South Africa update: travels, disease in the fynbos, a website and our first outreach activity!

Lab Note #18
Sep 17, 2015

Dear backers,

Hello from Africa!

It was almost a year ago when I met my advisers (Mike Wingfield and Jolanda Roux) at the IUFRO World Congress meeting in Salt Lake City—that is when this story started, when the dream became a possibility. And now that possibility is a reality!

I recently traveled to the Cape of South Africa to visit Francois Roets (my third adviser, hosting me at University of Stellenbosch). He introduced me to the Fynbos and we spent a day looking for plant disease. While in Stellenbosch, I also initiated the first public engagement activity for our project at an Arbor Week Expo.

Below is a view of some dying plants in the Fynbos reserve just off Stellenbosch University campus. You can see a Eucalyptus sp. stand and some of Stellenbosch in the background. Francois and I made a quick trip here on my first day in the area.

Below is the first site that Francois and I went to on our day out.

You may notice that there are not any trees; this is a big change from the proposed crowfunding project. I apologize for the change. However, we are still looking for plant destroyers that could threaten forests in other parts of the world. I am still yet to see a silver tree, which apparently occurs on the Peninsula near Table Mountain. Because of my admiration of forests, I was a bit disappointed at first, but the more I learn about the Fynbos, the more lucky I feel. The Fynbos is possibly the most diverse ecoregion in the world, with many species that are endemic and endangered.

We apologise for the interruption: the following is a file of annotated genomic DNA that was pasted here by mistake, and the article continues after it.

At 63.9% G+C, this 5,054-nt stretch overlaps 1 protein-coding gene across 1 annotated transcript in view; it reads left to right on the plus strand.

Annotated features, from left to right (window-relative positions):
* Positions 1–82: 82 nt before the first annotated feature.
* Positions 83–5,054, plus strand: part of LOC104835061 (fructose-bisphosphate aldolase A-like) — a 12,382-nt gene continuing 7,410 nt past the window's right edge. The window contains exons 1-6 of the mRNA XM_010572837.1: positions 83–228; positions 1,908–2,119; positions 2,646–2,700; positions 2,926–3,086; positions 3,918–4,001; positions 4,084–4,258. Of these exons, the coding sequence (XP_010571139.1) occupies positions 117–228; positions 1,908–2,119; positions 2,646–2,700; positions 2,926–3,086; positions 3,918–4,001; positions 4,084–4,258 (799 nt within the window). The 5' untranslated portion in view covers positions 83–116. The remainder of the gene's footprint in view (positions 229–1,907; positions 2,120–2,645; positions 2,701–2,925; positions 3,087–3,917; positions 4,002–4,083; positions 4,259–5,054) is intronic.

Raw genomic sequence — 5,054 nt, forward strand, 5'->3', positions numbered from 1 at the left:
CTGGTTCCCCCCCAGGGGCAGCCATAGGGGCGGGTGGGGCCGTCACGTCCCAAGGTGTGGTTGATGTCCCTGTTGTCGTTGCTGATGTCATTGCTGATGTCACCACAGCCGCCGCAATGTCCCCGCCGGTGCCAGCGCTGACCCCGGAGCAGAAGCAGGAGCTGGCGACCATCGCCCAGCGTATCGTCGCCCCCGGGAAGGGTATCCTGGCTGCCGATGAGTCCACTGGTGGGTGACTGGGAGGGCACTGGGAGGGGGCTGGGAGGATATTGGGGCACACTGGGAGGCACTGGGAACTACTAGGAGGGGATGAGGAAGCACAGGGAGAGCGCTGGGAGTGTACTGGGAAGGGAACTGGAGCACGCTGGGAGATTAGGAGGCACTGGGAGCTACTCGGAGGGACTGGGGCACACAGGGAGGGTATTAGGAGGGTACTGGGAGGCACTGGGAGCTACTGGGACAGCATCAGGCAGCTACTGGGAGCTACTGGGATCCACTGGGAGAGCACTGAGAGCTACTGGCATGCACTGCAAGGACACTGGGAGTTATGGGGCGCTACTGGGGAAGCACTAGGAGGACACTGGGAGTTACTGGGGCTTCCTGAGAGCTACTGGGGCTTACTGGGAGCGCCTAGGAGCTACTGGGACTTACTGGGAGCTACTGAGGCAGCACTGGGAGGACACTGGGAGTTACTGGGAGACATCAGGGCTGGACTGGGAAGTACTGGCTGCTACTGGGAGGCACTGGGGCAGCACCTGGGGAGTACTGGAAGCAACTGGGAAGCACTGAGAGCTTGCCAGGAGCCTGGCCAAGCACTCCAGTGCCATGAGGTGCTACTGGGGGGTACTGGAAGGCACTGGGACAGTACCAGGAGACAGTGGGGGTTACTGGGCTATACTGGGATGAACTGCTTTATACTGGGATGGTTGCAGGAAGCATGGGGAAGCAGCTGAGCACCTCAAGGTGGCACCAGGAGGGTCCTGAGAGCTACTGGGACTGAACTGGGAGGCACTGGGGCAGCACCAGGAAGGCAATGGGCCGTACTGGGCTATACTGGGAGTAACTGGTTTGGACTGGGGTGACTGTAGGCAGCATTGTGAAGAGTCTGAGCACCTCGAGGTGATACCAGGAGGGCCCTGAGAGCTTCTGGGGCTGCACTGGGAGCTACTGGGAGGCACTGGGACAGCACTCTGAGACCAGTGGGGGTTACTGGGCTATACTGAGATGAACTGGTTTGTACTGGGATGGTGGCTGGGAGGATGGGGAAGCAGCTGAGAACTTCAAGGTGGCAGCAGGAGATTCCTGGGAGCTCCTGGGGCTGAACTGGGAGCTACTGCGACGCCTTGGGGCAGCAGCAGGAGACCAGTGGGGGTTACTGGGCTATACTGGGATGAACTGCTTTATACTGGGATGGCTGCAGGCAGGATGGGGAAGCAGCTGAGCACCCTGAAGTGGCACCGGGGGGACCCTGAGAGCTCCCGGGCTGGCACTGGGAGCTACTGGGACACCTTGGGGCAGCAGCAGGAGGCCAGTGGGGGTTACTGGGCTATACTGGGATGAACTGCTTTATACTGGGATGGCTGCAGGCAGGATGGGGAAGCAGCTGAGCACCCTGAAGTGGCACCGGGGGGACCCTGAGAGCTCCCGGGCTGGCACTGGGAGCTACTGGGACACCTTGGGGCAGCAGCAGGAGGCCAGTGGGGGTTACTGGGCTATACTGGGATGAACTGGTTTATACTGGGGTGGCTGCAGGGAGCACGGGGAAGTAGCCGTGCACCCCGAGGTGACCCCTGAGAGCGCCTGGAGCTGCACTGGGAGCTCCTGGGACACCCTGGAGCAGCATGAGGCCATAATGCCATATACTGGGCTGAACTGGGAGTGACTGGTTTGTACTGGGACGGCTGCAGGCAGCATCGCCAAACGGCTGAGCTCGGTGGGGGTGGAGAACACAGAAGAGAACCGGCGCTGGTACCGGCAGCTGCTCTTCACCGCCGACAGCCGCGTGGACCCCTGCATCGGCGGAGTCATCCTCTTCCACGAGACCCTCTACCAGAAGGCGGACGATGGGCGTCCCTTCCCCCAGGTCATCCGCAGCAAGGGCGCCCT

Below are some photos of epic symptoms that I saw at the two sites above. Are they caused by a Phytophthora species? Stay tuned!

One of the reasons I traveled to Stellenbosch was to participate in the Arbor Week Expo, an event for some of the local schools.

Below is a picture of our set-up. I asked participants to help me put the sick looking plant material into media plates to see what grows out. I am still in the middle of looking through the plates and emailing the participants the photos of what grew.

Here is the poster I created for the event:

And here is a happy citizen scientist (Tsholo)!

After two nights in Stellenbosch, I flew to Durban to attend a Institute for Commercial Forestry Research (ICFR) Symposium and the FAO World Forestry Congress. At the congress I participated in a panel about forest health and preventing invasive species introductions.

The Indian Ocean is warm!

Okay well that is an update about me. All of this, made possible by you! Thank you!

Also, please check out the preliminary website I have setup for the project. Feel free to leave feedback! Your input is appreciated!

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